Quotes

[first lines]
Aries-1B stewardess: Here you are, sir, main level please.
See more »

Crazy Credits

The original theatrical release had Ligeti's Atmospheres to a black screen for roughly 8 to 10 minutes before the movie began, and Strauss' The Blue Danube well after the end credits to a black screen. See more »

Alternate Versions

The original theatrical release had György Ligeti's "Atmospheres" set to a black screen for roughly 8 to 10 minutes before the movie began, and Johann Strauss's "The Blue Danube" long after the end credits set to a black screen. This overture and exit music survived the premiere edits mentioned above. For a long while, revivals and all television and cable broadcasts would cut both, starting directly at the beginning of the credits and ending immediately after the end credits, but current revivals in such places as the Film Forum in New York City and cable channels such as the Sundance Channel, Bravo, the Independent Channel, and PBS have been restoring the pre- and post-movie music. See more »

Connections

Referenced in Time Trax: The Lottery (1994) See more »

Soundtracks

Daisy Bell (A Bicycle Built for Two)
(1893) (uncredited)
Composed by Harry Dacre
Sung by Douglas Rain
See more »

Frequently Asked Questions

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User Reviews

 
Greatest Movie of All Time
3 June 1999 | by mmt02See all my reviews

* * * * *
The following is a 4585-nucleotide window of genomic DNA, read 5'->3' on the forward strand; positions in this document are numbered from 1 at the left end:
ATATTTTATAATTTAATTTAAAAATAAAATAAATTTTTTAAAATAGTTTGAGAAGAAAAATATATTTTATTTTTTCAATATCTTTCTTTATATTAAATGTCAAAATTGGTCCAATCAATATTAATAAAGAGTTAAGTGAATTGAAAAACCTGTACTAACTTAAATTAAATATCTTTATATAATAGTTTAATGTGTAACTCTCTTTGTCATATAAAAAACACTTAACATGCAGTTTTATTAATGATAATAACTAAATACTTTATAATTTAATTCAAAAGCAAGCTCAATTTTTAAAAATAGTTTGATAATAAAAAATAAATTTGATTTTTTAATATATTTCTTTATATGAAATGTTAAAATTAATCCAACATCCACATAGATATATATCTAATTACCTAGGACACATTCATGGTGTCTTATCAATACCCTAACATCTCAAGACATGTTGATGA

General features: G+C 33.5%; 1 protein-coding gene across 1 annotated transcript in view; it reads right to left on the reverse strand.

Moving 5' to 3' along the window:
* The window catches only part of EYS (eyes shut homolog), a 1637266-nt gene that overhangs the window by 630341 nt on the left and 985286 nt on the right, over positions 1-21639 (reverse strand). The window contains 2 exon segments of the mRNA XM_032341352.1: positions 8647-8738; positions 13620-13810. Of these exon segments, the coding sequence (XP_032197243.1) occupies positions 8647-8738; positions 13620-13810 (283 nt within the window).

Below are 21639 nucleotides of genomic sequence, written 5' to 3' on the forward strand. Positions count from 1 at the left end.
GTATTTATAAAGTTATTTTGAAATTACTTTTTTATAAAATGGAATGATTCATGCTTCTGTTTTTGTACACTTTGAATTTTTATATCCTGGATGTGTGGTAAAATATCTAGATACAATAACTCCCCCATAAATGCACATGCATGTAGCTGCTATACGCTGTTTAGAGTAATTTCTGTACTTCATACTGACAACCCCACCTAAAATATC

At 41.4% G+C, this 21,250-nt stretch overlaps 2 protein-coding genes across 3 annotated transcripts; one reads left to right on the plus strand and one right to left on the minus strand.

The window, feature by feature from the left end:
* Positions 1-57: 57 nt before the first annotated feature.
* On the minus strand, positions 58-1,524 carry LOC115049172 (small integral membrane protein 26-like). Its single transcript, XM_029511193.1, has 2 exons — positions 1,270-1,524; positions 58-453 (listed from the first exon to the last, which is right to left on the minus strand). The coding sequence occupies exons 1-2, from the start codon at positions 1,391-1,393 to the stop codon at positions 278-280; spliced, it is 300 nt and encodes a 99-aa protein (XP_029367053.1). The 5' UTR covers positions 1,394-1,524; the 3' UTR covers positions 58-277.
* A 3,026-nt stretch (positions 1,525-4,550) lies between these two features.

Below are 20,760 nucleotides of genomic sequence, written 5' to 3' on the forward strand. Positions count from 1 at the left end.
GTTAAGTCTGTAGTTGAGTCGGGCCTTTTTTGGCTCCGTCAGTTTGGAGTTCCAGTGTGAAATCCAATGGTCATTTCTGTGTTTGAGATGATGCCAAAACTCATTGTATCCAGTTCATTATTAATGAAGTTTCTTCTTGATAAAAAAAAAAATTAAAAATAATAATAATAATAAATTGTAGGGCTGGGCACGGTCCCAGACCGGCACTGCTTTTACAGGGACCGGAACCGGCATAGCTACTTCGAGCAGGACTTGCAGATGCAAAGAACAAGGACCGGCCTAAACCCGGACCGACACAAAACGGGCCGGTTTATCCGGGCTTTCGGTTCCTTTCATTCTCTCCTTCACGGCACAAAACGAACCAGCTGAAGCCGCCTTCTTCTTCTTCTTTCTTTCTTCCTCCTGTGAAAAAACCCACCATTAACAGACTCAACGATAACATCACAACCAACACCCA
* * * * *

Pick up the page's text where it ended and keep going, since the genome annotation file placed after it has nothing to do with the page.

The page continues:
Instead of writing a paragraph, I'll give four good reasons why 2001 is the greatest cinema experience of all time: 1) It is a visual Odyssey that could only be told on the big screen. The special effects that won Kubrick his only Oscar are the most stunning effects before that age of Jurassic Park and T2. They allow Kubrick to give an accurate (or at least are the most accurate) depiction of space travel to date. The silence that fills the space scenes not only serves its purpose as accurate science, but also adds to the mood of the film (to be discussed in a later point with HAL). The fact that Kubrick shot the moon scenes before the Apollo landing is a gutsy yet fulfilling move. Many have said that upon its original release, it was a favorite "trip" movie. I can think of no other movie that has such amazing visuals for its time and even of all time (sorry Phantom Menace fans!) 2) Kubrick's directing style is terrific. As in all his films, Kubrick likes to use his camera as means to delve into the psychology of his characters and plots. His camera is not as mobile as other greats, such as Scorsese, but instead sits and watches the narrative unfold. Faces are the key element of a Kubrick film. Like classic movies, such as M and Touch of Evil, Kubrick focuses on the characters' faces to give the audience a psychological view-point. Even he uses extreme close-ups of HAL's glowing red "eye" to show the coldness and determination of the computerizd villain. I could go on, but in summation Kubrick is at the hieght of his style. 3) HAL 9000 is one of the most villainous characters in film history. I whole-heartedly agree with the late Gene Siskle's opinion of HAL 9000. Most of this film takes place in space. Through the use of silence and the darkness of space itself, a mood of isolation is created. Dave and his crewmen are isolated between earth and jupiter, with nowhere to escape. Combine this mood with the cold, calculated actions of HAL 9000 and you have the most fearful villain imaginable. I still, although having see this film several times, feel my chest tighten in a particular scene. 4) The controversial ending of 2001 always turns people away from this film. Instead of trying to give my opinion of the what it means and what my idea of 2001's meaning in general is, I'd like to discuss the fact that the ending serves to leave the movie open-ended. Kubrick has stated that he inteded to make 2001 open for discussion. He left its meaning in the hands of the viewer. By respecting the audience's intelligence, Kubrick allowed his movie to be the beginning, not the end, of a meaningful discussion on man's past, present, and future. The beauty of 2001 is that the ending need not mean anything deep, it can just be a purely plot driven explanation and the entire movie can be viewed as an entertaining journey through space. No other movie, save the great Citizen Kane, leaves itself open to discussion like 2001. It is truly meant to be a surreal journey that involves not only the eye but the mind. Instead of waiting in long lines for the Phantom Menace, rent a widescreen edition of 2001 and enjoy the greatest cinematic experience.